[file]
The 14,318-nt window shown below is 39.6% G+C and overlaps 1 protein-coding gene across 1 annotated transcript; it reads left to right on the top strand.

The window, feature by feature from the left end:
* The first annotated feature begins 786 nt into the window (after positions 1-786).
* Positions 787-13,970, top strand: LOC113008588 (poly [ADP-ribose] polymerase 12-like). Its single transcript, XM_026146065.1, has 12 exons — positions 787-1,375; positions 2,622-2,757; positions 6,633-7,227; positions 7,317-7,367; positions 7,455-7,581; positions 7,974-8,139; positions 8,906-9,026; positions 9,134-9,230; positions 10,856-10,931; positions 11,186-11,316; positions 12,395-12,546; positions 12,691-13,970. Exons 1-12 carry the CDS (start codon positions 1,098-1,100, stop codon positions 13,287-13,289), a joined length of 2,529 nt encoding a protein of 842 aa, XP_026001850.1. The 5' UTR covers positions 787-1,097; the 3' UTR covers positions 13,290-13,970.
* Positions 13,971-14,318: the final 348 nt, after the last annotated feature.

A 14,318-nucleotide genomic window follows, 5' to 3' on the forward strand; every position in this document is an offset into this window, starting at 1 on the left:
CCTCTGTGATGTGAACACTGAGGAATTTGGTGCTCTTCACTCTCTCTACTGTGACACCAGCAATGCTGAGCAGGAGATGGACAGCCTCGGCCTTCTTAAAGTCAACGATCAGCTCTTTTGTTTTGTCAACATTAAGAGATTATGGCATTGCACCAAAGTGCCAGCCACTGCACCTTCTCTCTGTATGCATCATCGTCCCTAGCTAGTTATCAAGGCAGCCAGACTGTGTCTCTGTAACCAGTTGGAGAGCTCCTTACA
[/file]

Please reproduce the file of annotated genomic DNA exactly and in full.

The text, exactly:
The 14,318-nt window shown below is 39.6% G+C and overlaps 1 protein-coding gene across 1 annotated transcript; it reads left to right on the top strand.

The window, feature by feature from the left end:
* The first annotated feature begins 786 nt into the window (after positions 1-786).
* Positions 787-13,970, top strand: LOC113008588 (poly [ADP-ribose] polymerase 12-like). Its single transcript, XM_026146065.1, has 12 exons — positions 787-1,375; positions 2,622-2,757; positions 6,633-7,227; positions 7,317-7,367; positions 7,455-7,581; positions 7,974-8,139; positions 8,906-9,026; positions 9,134-9,230; positions 10,856-10,931; positions 11,186-11,316; positions 12,395-12,546; positions 12,691-13,970. Exons 1-12 carry the CDS (start codon positions 1,098-1,100, stop codon positions 13,287-13,289), a joined length of 2,529 nt encoding a protein of 842 aa, XP_026001850.1. The 5' UTR covers positions 787-1,097; the 3' UTR covers positions 13,290-13,970.
* Positions 13,971-14,318: the final 348 nt, after the last annotated feature.

A 14,318-nucleotide genomic window follows, 5' to 3' on the forward strand; every position in this document is an offset into this window, starting at 1 on the left:
CCTCTGTGATGTGAACACTGAGGAATTTGGTGCTCTTCACTCTCTCTACTGTGACACCAGCAATGCTGAGCAGGAGATGGACAGCCTCGGCCTTCTTAAAGTCAACGATCAGCTCTTTTGTTTTGTCAACATTAAGAGATTATGGCATTGCACCAAAGTGCCAGCCACTGCACCTTCTCTCTGTATGCATCATCGTCCCTAGCTAGTTATCAAGGCAGCCAGACTGTGTCTCTGTAACCAGTTGGAGAGCTCCTTACA